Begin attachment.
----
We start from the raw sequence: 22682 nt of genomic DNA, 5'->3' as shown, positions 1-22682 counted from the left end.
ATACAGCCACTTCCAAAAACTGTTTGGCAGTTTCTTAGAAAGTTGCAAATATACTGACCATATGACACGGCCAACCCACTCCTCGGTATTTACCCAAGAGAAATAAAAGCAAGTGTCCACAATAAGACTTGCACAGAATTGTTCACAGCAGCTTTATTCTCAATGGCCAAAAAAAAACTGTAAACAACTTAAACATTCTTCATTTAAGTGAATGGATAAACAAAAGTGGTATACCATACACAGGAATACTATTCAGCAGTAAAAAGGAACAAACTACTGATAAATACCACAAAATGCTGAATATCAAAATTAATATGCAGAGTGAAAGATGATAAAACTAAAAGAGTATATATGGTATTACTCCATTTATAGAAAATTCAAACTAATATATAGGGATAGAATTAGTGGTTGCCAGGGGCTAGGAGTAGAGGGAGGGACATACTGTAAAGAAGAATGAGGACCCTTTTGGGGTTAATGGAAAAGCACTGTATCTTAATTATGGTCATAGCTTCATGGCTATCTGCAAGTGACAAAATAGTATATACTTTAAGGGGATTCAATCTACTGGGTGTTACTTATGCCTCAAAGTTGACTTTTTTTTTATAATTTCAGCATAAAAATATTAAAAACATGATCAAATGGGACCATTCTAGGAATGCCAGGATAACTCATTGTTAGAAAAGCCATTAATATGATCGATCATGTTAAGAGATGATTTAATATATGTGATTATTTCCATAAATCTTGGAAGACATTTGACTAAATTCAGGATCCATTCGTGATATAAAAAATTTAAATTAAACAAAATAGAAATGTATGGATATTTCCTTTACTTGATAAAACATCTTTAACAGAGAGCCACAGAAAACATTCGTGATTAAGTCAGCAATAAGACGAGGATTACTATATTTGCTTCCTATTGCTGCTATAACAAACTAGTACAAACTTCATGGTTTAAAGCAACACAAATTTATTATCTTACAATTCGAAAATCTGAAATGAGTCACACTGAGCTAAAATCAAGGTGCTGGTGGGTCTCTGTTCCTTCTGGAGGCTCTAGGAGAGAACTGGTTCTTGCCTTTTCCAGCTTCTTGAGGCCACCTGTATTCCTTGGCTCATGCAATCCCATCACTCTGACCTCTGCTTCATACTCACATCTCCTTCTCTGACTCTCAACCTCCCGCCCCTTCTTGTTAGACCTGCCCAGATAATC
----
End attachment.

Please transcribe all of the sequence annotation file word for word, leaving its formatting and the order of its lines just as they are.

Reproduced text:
We start from the raw sequence: 22682 nt of genomic DNA, 5'->3' as shown, positions 1-22682 counted from the left end.
ATACAGCCACTTCCAAAAACTGTTTGGCAGTTTCTTAGAAAGTTGCAAATATACTGACCATATGACACGGCCAACCCACTCCTCGGTATTTACCCAAGAGAAATAAAAGCAAGTGTCCACAATAAGACTTGCACAGAATTGTTCACAGCAGCTTTATTCTCAATGGCCAAAAAAAAACTGTAAACAACTTAAACATTCTTCATTTAAGTGAATGGATAAACAAAAGTGGTATACCATACACAGGAATACTATTCAGCAGTAAAAAGGAACAAACTACTGATAAATACCACAAAATGCTGAATATCAAAATTAATATGCAGAGTGAAAGATGATAAAACTAAAAGAGTATATATGGTATTACTCCATTTATAGAAAATTCAAACTAATATATAGGGATAGAATTAGTGGTTGCCAGGGGCTAGGAGTAGAGGGAGGGACATACTGTAAAGAAGAATGAGGACCCTTTTGGGGTTAATGGAAAAGCACTGTATCTTAATTATGGTCATAGCTTCATGGCTATCTGCAAGTGACAAAATAGTATATACTTTAAGGGGATTCAATCTACTGGGTGTTACTTATGCCTCAAAGTTGACTTTTTTTTTATAATTTCAGCATAAAAATATTAAAAACATGATCAAATGGGACCATTCTAGGAATGCCAGGATAACTCATTGTTAGAAAAGCCATTAATATGATCGATCATGTTAAGAGATGATTTAATATATGTGATTATTTCCATAAATCTTGGAAGACATTTGACTAAATTCAGGATCCATTCGTGATATAAAAAATTTAAATTAAACAAAATAGAAATGTATGGATATTTCCTTTACTTGATAAAACATCTTTAACAGAGAGCCACAGAAAACATTCGTGATTAAGTCAGCAATAAGACGAGGATTACTATATTTGCTTCCTATTGCTGCTATAACAAACTAGTACAAACTTCATGGTTTAAAGCAACACAAATTTATTATCTTACAATTCGAAAATCTGAAATGAGTCACACTGAGCTAAAATCAAGGTGCTGGTGGGTCTCTGTTCCTTCTGGAGGCTCTAGGAGAGAACTGGTTCTTGCCTTTTCCAGCTTCTTGAGGCCACCTGTATTCCTTGGCTCATGCAATCCCATCACTCTGACCTCTGCTTCATACTCACATCTCCTTCTCTGACTCTCAACCTCCCGCCCCTTCTTGTTAGACCTGCCCAGATAATC